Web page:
Type 2—Clinical and education and social welfare and any one of form of rehabilitation service*
Funding type
    Fully funded by government
        National health insurance
        National health insurance (with universal access)
    Subsidized by government
    Out-of-pocket
    Private insurance
    Supported by LNGO
    Supported by INGO
Barriers to access
    Lack of integration between low vision services with other eye care services, education, and rehabilitation
    Waiting times between urban and rural areas
    Lack of funding
    Lack of human resources
    Lack of referral networks
    Lack of awareness on low vision
    Lack of infrastructure
    Lack of a national policy on low vision
Low vision human resources per 10 million of population
    Ophthalmologists
    Optometrists
    MLOP
    Specialist teachers
    Community based workers
    Rehabilitation officers
    Human resources skills mix e.g. within HR mix 1 and HR mix 2
    HR mix 1:
    MLOP † and (Education and rehabilitation)‡ vs.
    Ophthalmologist and MLOP and (Education and Rehabilitation)‡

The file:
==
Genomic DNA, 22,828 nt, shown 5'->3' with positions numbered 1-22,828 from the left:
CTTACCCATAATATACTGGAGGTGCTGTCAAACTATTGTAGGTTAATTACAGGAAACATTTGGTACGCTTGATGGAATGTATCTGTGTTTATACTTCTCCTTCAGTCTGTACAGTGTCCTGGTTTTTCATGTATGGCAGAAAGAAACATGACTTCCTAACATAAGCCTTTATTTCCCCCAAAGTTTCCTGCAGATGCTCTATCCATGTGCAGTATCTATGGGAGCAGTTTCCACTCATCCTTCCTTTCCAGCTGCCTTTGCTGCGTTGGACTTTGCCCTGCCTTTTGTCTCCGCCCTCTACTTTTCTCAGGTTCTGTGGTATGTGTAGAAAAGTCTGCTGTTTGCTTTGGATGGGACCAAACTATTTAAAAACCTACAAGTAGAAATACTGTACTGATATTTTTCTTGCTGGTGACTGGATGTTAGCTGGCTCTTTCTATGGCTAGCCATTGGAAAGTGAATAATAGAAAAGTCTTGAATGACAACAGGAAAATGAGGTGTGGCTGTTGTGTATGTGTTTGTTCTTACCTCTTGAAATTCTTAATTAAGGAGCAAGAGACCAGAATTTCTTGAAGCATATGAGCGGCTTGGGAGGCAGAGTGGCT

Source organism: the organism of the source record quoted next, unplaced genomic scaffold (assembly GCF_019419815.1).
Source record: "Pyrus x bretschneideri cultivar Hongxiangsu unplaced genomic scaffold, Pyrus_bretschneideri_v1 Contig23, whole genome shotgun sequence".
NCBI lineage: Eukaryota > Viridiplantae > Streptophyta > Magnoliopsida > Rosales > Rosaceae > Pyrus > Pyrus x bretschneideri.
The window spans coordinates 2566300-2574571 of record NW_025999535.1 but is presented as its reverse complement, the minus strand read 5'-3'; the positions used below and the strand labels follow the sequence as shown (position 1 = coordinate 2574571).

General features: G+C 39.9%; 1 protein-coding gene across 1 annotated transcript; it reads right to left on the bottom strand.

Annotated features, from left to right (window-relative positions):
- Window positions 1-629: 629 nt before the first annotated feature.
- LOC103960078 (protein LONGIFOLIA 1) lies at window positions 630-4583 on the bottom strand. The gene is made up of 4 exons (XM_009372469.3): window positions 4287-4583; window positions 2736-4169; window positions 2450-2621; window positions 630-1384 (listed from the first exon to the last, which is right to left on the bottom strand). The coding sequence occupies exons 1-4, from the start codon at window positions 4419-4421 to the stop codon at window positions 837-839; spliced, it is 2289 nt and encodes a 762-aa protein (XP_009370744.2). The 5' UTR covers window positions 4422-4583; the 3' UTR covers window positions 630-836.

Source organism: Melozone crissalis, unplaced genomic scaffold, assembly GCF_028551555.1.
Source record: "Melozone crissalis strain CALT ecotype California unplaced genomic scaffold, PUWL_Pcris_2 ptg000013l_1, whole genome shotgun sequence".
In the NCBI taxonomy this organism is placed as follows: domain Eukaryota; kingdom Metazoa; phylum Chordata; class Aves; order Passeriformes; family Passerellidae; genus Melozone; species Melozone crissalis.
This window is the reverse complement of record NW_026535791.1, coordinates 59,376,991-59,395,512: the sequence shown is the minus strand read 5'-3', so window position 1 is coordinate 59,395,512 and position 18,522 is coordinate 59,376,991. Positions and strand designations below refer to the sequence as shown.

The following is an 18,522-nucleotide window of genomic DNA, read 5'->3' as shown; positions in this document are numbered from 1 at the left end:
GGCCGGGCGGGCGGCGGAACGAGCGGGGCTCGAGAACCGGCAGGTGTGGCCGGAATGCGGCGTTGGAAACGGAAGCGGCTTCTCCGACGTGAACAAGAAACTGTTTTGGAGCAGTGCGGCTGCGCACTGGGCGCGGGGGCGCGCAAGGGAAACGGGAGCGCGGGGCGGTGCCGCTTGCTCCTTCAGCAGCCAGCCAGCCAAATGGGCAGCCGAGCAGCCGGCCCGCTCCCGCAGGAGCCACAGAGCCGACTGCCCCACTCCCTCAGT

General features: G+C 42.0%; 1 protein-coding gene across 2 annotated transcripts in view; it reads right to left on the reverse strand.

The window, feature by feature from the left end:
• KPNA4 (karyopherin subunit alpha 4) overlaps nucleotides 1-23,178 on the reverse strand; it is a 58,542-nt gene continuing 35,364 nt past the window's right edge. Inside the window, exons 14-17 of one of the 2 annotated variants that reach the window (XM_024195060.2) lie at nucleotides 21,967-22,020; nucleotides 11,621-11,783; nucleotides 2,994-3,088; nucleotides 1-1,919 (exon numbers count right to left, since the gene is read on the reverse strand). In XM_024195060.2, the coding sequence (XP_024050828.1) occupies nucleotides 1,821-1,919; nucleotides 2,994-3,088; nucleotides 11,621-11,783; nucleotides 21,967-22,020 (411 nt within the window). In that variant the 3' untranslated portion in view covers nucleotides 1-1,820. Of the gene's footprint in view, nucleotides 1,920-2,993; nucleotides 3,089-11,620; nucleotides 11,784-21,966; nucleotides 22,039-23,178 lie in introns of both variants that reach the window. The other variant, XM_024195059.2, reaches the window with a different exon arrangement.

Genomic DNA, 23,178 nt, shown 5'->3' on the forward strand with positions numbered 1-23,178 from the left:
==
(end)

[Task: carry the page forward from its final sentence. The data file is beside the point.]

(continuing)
HR mix 2:
    MLOP and (Education and Rehabilitation)‡ vs.
    Ophthalmologist and MLOP
Clients—adults and children
    Proportion of children and adults obtaining devices when prescribed
    Proportion of children and adults receiving services
Location of low vision services
    Location type 1:
        Only hospitals vs.
        Hospitals and have one of these rehabilitation locations§
    Location type 2:
        Public hospitals and NGO rehabilitation agencies or community based services vs.
        Public hospitals and government rehabilitation agencies vs.
        Private hospitals and clinics and NGO rehabilitation
To reduce the risk of including too many critical factors into the model, resulting in data dredging, 19 the authors consulted low vision experts and reviewed the literature. Only the most relevant socioeconomic and demographic-related variables were included into the CART model. 20 For instance, in cases where two variables were related to the same topic, only one would be included in the model, e.g., information and communication technologies policy and information and communication technologies access. The latter was selected, as ‘access’ was an integral part of service coverage.